Entrepreneurial businesspeople and venture capital investors have observed these gaps in care alongside the snails’ pace at which behavioral health has kept up with the times and transformed it into a lucrative opportunity. In a recent poll of over 100 therapists nationwide who are looking for work in the technology space, nearly half stated they are looking for roles where they do not provide any clinical services whatsoever.
This preference points to the same crisis that exists with the nationwide teaching shortage, in that teachers are flocking to other professions that provide a more stable, supportive, balanced career option with reduced barriers to effectiveness. Highly trained providers seek to use their expertise in behavior change in novel ways that move entire systems of care rather than continuing to operate within the broken system.
Unfortunately for these experts in behavior and consumers alike, most of these therapists aren’t seated in the positions of power (read: C-suite executive teams) to produce the type of change they know most needs to happen. There is more hope for health technology companies with behavioral health leaders or former therapists within their executive teams. And for the therapists who join these companies to continue offering services as a provider, on its façade, these companies appear to be a godsend for consumers who have been hopelessly trying to connect to therapy and for the therapists who are able to offer the skillset they know best, all while increasing their job satisfaction.
However, the dark side of these mental healthcare technology companies is that many (not all, of course) only offer contract positions, they do not vet or train their providers in evidence-based practices, tend to target newer providers with the lure of virtual work, and continue to pay substandard wages while businesspeople at the top are reaping profits off your friends and family members.
While this may seem quite bleak, the good news is that behavioral health systems are noticing. Leaders are noticing. Providers are noticing. Change is happening to mental healthcare, and it’s here to stay. Accessibility is increasing at a lightning pace (still not fast enough), with mobile healthcare technologies being offered directly both to businesses and consumers. Outdated care systems will collapse if the system doesn’t flex with the times because therapists know they can go elsewhere to offer their expertise, and consumers will follow.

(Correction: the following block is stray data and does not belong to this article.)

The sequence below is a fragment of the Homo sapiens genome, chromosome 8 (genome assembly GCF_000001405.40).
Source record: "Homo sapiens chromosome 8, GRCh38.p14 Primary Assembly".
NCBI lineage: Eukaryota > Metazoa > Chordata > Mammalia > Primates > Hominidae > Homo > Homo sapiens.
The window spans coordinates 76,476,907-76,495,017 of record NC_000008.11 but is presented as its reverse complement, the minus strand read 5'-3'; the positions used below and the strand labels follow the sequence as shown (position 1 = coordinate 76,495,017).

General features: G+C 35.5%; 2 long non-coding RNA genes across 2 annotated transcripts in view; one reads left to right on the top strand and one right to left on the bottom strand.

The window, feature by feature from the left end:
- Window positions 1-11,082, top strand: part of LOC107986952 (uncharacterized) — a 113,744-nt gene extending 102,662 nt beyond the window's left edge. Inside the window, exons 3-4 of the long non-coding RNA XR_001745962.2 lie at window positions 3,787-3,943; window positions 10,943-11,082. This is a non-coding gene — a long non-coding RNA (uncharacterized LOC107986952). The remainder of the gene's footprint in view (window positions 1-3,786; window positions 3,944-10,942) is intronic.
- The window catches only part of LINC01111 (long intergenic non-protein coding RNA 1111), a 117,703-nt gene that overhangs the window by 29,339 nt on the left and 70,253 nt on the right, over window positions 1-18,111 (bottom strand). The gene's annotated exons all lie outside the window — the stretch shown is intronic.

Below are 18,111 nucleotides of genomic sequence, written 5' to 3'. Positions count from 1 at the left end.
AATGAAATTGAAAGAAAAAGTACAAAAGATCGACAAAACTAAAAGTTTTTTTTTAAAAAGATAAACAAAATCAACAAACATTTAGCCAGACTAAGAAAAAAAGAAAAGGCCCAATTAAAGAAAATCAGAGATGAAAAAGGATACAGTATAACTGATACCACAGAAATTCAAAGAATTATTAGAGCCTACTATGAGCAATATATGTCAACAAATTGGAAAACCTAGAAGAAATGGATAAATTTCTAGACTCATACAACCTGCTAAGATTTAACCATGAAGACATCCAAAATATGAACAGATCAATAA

Perhaps another 100 years from now, we will be able to look at our current pandemic as the catalyst for change in healthcare, and technology spaces will have increased representation by the therapists they rely on to make their offerings available and profitable in the first place.
To find a therapist near you, visit the Psychology Today Therapy Directory.
Coombs, N. C., Meriwether, W. E., Caringi, J., & Newcomer, S. R. (2021). Barriers to healthcare access among U.S. adults with mental health challenges: A population-based study. SSM - population health, 15, 100847. https://doi.org/10.1016/j.ssmph.2021.100847
Backhaus, A., Agha, Z., Maglione, M. L., Repp, A., Ross, B., Zuest, D., ... & Thorp, S. R. (2012). Videoconferencing psychotherapy: a systematic review. Psychological services, 9(2), 111.
Le Grange D, Hughes EK, Court A, Yeo M, Crosby RD, & Sawyer SM (2016). Randomized clinical trial of parent-focused treatment and family-based treatment for adolescent anorexia nervosa. Journal of the American Academy of Child & Adolescent Psychiatry, 55(8), 683–692. 10.1016/j.jaac.2016.05.007
Murray, S. B., Anderson, L. K., Cusack, A., Nakamura, T., Rockwell, R., Griffiths, S., & Kaye, W. H. (2015). Integrating Family-Based Treatment and Dialectical Behavior Therapy for Adolescent Bulimia Nervosa: Preliminary Outcomes of an Open Pilot Trial. Eating disorders, 23(4), 336–344. https://doi.org/10.1080/10640266.2015.1044345
Larson, C. (2022, Aug. 3) Talkspace Shifts Dozens of Full-Time Therapy Jobs to Contracted Work. Behavioral Health Business. https://bhbusiness.com/2022/08/03/talkspace-shifts-dozens-of-full-time-…